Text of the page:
J. V. Stalin

Speech at the Meeting of the Central Comittee of the R.S.D.L.P.(B.) on the Question of Peace with the Germans

January 11, 1918 (Summary Record in the Minutes)

Source : Works, Vol. 4, November, 1917 - 1920
Publisher : Foreign Languages Publishing House, Moscow, 1953
Transcription/Markup : Salil Sen for MIA, 2009
Public Domain : Marxists Internet Archive (2009). You may freely copy, distribute, display and perform this work; as well as make derivative and commercial works. Please credit "Marxists Internet Archive" as your source.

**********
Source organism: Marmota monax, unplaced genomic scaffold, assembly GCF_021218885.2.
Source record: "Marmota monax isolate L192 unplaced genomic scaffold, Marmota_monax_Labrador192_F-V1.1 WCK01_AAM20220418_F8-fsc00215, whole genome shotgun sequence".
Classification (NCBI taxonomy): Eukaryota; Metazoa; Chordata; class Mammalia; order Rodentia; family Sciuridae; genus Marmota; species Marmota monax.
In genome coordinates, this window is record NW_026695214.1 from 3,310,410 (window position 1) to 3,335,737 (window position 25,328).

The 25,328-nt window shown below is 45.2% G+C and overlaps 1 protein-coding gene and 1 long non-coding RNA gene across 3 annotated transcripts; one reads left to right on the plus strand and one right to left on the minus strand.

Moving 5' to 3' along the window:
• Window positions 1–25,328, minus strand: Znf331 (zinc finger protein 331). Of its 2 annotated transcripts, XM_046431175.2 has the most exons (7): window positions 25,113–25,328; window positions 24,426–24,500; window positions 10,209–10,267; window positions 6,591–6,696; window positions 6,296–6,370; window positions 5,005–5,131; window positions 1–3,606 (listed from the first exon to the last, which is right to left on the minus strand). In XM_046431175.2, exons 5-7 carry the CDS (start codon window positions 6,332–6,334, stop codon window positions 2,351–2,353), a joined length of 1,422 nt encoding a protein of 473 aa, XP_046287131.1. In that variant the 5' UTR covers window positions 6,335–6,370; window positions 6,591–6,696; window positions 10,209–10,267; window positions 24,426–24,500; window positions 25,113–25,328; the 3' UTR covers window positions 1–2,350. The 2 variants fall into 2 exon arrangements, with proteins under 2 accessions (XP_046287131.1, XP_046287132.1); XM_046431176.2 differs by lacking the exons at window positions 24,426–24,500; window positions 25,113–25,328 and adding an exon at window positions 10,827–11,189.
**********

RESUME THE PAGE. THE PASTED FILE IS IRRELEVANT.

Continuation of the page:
Comrade Stalin considers that if we accept the slogan of a revolutionary war we shall be playing into the hands of imperialism. Trotsky's position cannot be called a position at all. There is no revolutionary movement in the West, there is no evidence of a revolutionary movement. It exists only in potential, and in our practical activities we cannot rely merely on potentials. If the Germans begin to advance, it will strengthen the hand of counter-revolution here at home. Germany can advance, because she has her own Kornilov troops—her "Guards." In October, we talked of a sacred war against imperialism because we were told that the mere word "peace" would be enough to start a revolution in the West. But that has not proved correct. Our socialist reforms are stirring up the West, but we need time to carry them out. If we accept Trotsky's policy we shall create the worst possible conditions for a revolutionary movement in the West. Comrade Stalin therefore recommends the adoption of Comrade Lenin's proposal for the conclusion of peace with the Germans.